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The Seven Questions You're Asked in Heaven

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The Seven Questions You're Asked in Heaven

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The Seven Questions You're Asked in Heaven
Reviewing and Renewing Your Life on Earth
By Dr. Ron Wolfson
Jewish Lights Publishing, 2009, 152 pages
ISBN-13: 978-1-58023-407-8
ISBN-10: 1-58023-407-0


Reviewed by Israel Drazin - December 8, 2009

People do not need to learn and memorize seven answers to seven questions and recite the answers as a password when they die to assure entry into heaven and eternal bliss. No, the problem, as Dr. Wolfson stresses, is how people live here on earth. It is important to answer the seven questions he raises now to live a more productive and enjoyable life.

All too many individuals have a passive life, although they do not realize it, a life in which they seem to wait for the moment of death when they can truly live. This passive life must be avoided.

Wolfson drew his teaching from Jewish sources and fills his book with many inspiring examples and many interesting and illustrative stories – perhaps close to a hundred. The surprising lessons that he offers are significant for people of all faiths. A person does not have to be Jewish or observe Jewish practices to enter heaven. The doors are open to everyone who God created.

The seven ideas that he offers are generally not what people would expect to hear, but when people read them they will realize that the seven can change and improve their lives. The following are two of them, told very briefly.

People need to enjoy all the earthly pleasures that should be enjoyed. Imagine appearing before God and telling the Almighty that you decided that it was far better to avoid all the things that he placed on earth for you to enjoy! You would be saying to God that he is a fool, that you know better. This is the misguided approach of many people who fatuously think that they are "pious." They dress in dark ugly clothes, cover up their women, avoid wine, keep away from movies and do not "waste time" looking at TV or art. They do not enjoy living and will not enjoy their death. A highly respected Jewish sage surprised his disciples when he insisted on traveling to Switzerland. He explained, "When I stand before the Almighty… I'm sure to be asked: 'Why didn't you see my Alps?'"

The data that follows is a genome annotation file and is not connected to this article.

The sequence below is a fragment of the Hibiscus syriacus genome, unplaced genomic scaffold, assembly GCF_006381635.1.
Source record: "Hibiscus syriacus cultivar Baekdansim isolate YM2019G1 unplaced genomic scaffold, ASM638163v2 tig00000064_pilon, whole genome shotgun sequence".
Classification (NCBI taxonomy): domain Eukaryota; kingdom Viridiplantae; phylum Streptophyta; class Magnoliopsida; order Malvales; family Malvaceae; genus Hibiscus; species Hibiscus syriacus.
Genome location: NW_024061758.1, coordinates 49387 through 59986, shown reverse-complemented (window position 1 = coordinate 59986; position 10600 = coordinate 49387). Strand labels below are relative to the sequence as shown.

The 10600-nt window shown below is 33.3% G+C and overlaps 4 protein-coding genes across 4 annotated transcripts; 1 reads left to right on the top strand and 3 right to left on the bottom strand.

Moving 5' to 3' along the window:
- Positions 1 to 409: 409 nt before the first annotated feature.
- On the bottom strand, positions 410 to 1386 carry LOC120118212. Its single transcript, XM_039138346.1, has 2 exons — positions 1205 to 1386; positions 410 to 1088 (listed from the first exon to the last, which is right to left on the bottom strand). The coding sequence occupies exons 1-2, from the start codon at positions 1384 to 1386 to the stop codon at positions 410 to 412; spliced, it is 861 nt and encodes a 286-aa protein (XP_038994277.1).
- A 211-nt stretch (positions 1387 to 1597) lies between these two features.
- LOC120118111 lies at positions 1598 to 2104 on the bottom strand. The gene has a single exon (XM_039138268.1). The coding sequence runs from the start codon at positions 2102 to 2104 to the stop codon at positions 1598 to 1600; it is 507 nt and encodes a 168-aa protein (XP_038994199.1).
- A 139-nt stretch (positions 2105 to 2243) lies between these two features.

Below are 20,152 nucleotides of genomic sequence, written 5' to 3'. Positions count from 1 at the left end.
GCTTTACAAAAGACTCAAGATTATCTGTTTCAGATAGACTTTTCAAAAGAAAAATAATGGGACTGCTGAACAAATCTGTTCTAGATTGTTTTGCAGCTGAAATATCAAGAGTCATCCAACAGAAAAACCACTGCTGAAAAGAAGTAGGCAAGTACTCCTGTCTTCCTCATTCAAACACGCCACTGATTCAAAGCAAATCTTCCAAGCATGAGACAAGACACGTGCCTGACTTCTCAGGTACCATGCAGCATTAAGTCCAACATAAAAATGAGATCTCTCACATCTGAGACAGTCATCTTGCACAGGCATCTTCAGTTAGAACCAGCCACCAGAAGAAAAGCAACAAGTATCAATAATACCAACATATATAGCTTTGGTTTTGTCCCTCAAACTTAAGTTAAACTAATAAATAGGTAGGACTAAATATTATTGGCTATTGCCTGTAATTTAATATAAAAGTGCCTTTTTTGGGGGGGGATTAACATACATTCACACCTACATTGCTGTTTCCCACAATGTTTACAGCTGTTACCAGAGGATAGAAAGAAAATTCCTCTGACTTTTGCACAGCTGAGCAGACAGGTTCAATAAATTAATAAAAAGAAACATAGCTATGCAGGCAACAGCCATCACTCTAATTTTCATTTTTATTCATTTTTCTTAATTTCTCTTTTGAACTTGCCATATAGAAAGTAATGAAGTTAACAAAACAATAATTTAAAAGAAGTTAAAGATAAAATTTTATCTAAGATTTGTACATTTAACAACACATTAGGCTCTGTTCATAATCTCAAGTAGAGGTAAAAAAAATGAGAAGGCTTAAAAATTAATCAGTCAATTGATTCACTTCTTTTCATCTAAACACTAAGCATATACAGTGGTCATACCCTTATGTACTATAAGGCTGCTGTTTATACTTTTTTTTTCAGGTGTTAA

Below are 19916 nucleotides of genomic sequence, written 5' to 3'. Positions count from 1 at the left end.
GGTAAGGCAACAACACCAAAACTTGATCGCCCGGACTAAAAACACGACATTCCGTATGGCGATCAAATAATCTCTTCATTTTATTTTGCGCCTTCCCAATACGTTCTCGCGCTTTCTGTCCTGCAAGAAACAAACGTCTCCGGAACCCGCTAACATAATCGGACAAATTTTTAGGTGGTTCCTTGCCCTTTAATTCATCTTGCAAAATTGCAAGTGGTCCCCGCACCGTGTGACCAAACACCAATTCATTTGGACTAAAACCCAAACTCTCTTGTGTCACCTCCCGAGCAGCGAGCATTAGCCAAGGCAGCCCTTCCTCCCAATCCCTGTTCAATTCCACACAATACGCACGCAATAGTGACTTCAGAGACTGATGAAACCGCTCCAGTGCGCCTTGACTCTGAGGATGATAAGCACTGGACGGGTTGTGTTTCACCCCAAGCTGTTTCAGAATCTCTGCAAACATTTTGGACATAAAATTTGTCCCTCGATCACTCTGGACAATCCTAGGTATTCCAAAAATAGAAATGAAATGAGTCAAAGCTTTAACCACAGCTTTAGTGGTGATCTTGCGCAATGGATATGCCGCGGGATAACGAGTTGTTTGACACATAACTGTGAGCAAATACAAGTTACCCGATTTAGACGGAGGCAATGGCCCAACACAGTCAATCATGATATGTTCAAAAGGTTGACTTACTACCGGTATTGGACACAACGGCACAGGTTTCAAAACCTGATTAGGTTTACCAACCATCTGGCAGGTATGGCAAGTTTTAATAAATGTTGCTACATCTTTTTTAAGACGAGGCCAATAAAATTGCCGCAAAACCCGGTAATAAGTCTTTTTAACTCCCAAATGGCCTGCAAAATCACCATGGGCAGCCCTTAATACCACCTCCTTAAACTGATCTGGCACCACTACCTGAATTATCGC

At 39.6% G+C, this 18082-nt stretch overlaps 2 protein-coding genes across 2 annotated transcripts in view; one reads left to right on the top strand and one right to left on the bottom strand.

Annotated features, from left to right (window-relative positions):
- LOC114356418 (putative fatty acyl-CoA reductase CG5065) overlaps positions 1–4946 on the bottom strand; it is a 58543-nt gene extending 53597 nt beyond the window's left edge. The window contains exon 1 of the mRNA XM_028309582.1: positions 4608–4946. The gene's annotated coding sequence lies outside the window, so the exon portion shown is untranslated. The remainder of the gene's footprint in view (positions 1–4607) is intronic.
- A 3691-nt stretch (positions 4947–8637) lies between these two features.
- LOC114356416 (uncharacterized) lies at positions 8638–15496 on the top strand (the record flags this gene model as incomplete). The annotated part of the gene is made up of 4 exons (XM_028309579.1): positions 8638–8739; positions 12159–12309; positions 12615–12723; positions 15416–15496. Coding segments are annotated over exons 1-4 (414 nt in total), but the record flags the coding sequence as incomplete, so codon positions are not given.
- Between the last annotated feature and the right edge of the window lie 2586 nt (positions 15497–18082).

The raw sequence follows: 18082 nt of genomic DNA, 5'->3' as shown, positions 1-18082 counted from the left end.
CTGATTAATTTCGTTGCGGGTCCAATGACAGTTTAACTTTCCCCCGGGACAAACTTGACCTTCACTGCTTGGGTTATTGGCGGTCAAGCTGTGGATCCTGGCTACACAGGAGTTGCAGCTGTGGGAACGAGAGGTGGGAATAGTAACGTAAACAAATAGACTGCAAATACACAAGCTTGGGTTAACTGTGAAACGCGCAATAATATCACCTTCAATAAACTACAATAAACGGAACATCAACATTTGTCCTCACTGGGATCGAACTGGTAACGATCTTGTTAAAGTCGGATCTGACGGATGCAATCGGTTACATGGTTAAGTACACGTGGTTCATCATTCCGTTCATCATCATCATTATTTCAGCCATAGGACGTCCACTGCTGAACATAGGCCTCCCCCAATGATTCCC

People also need to work to become the best that they can be? It is a waste to live an unfulfilled life. Imagine the dismay that parents would have if they see an unfulfilled person at the end of life; they had so much love for their child; they wanted so much for their child. Zusya once wisely said, when I die, God will not ask me was I as good as Moses. He will ask, have you been what Zusya could have been?

Imagine having the opportunity to acquire ten million dollars and imagine being so foolish that you do not take advantage of the opportunity to have enough money to live a better life. This is what occurs when a person shunts aside the opportunity to enjoy life and the opportunity to be all that he or she can be.

This is a book that can be enjoyed because of how it is written and how it can transform people to live the proper enjoyable life.


Dr. Israel Drazin is the author of seventeen books, including a series of five volumes on the Aramaic translation of the Hebrew Bible, which he co-authors with Dr. Stanley M. Wagner, and a series of four books on the twelfth century philosopher Moses Maimonides. The Orthodox Union (OU) and Yeshiva University publish weekly chapters of Drazin and Wagner's book Let's Study Onkelos on www.ou.org/torah and on www.yutorah@yutorah.org. His website is http://booksnthoughts.com.

The views expressed in this review/article are those of the author, and do not necessarily reflect the views of The Jewish Eye.
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